The evolution of astrophysical disks is dominated by instabilities of gravity perturbations (e.g., those produced by a spontaneous disturbance). We develop a hydrodynamic theory of nonresonant Jeans instability in a dynamically cold subsystem (identified as the gaseous component) of a disk. We show analytically that gravitationally unstable systems, such as disks of rotationally supported galaxies, protoplanetary disks, and, finally, the solar nebula are efficient at transporting mass and angular momentum: already on a timescale of on the order of 2-3 rotational periods an unstable disk sees a large portion of its angular momentum transferred outward, and mass transferred both inward and outward.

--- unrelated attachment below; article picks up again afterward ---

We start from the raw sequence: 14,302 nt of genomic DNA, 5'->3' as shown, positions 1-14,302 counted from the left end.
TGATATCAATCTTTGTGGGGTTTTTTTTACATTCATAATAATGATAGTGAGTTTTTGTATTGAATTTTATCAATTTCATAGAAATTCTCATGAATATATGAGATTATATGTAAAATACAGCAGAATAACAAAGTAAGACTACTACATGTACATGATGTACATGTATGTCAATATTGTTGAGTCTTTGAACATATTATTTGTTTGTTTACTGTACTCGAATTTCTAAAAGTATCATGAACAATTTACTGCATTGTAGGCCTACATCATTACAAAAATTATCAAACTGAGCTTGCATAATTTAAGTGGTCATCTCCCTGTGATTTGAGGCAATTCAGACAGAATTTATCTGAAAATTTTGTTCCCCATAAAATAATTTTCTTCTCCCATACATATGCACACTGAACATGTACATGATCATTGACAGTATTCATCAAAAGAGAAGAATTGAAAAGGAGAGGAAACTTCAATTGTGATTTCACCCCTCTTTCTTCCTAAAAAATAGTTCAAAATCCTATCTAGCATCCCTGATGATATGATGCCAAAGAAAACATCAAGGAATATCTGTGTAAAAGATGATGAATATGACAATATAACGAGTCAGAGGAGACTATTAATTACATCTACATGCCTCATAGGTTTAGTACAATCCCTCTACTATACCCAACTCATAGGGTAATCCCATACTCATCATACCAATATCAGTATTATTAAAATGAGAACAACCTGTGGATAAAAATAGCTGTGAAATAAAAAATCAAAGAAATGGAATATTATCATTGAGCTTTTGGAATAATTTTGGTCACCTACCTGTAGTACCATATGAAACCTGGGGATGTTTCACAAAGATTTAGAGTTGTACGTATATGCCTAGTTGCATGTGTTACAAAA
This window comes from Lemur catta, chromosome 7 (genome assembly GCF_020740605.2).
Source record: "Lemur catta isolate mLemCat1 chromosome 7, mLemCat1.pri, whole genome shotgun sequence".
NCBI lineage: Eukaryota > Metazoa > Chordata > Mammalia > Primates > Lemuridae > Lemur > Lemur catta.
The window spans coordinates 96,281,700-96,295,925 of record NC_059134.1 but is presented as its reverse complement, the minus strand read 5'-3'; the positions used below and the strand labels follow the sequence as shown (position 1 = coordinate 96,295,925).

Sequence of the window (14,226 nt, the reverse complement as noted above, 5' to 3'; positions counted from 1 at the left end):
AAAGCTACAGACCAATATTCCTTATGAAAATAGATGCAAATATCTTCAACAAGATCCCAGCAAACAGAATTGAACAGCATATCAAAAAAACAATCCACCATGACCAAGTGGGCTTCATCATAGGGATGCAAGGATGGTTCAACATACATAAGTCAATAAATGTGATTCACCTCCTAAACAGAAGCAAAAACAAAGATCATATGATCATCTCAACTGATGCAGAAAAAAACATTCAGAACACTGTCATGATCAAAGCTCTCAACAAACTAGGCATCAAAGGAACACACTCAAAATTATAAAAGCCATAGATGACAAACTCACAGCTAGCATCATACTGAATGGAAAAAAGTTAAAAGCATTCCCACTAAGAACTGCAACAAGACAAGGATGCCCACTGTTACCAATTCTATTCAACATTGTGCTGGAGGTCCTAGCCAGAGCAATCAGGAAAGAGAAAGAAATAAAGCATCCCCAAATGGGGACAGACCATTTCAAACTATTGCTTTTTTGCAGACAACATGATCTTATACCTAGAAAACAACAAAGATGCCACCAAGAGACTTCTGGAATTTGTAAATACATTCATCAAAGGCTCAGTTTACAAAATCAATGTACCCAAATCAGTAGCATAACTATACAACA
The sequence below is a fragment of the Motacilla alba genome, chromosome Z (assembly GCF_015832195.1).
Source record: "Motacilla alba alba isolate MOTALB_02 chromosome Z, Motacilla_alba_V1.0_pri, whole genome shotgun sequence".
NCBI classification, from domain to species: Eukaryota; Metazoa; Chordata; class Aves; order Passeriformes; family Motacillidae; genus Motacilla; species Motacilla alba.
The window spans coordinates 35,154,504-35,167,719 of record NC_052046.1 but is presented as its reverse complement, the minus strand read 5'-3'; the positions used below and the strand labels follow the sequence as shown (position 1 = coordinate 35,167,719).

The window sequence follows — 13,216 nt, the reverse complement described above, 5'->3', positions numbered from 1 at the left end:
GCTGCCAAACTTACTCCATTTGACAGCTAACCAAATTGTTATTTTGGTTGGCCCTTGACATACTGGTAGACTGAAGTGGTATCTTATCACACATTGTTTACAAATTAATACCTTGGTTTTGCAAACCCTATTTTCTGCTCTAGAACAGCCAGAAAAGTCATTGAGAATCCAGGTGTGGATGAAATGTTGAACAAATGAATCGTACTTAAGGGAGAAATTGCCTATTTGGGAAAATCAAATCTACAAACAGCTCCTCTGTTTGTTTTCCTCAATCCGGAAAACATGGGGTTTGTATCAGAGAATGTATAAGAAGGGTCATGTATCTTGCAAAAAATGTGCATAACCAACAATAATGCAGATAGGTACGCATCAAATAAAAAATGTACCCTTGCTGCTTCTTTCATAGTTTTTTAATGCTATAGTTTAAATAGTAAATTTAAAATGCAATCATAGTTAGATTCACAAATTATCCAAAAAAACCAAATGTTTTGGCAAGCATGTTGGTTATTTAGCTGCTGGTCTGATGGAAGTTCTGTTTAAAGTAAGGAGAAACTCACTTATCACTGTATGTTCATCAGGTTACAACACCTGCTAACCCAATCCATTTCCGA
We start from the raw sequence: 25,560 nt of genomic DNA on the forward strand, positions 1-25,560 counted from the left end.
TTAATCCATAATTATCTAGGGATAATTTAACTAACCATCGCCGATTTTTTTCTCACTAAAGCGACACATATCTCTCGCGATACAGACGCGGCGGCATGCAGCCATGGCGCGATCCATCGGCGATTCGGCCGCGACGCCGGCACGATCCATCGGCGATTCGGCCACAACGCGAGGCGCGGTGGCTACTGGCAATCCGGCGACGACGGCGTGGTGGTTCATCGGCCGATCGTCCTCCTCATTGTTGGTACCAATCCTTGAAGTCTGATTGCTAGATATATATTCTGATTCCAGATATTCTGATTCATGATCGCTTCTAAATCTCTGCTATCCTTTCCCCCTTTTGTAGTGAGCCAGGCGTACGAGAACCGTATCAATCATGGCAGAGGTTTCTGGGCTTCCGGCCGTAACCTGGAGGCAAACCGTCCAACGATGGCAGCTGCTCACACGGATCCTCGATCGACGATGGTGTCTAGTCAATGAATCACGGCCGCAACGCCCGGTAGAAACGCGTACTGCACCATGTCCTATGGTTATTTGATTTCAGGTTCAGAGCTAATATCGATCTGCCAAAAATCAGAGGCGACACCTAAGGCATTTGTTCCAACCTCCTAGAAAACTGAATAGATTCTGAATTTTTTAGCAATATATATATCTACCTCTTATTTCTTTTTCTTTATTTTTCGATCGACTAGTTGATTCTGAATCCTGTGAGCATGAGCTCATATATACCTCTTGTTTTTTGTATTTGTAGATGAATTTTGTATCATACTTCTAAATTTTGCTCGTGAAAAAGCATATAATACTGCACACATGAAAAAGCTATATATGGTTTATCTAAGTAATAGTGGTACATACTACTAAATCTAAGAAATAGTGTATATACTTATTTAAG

- Formation - Solar system
- Kinematics and dynamics-planetary systems
ASJC Scopus subject areas
- Astronomy and Astrophysics
- Space and Planetary Science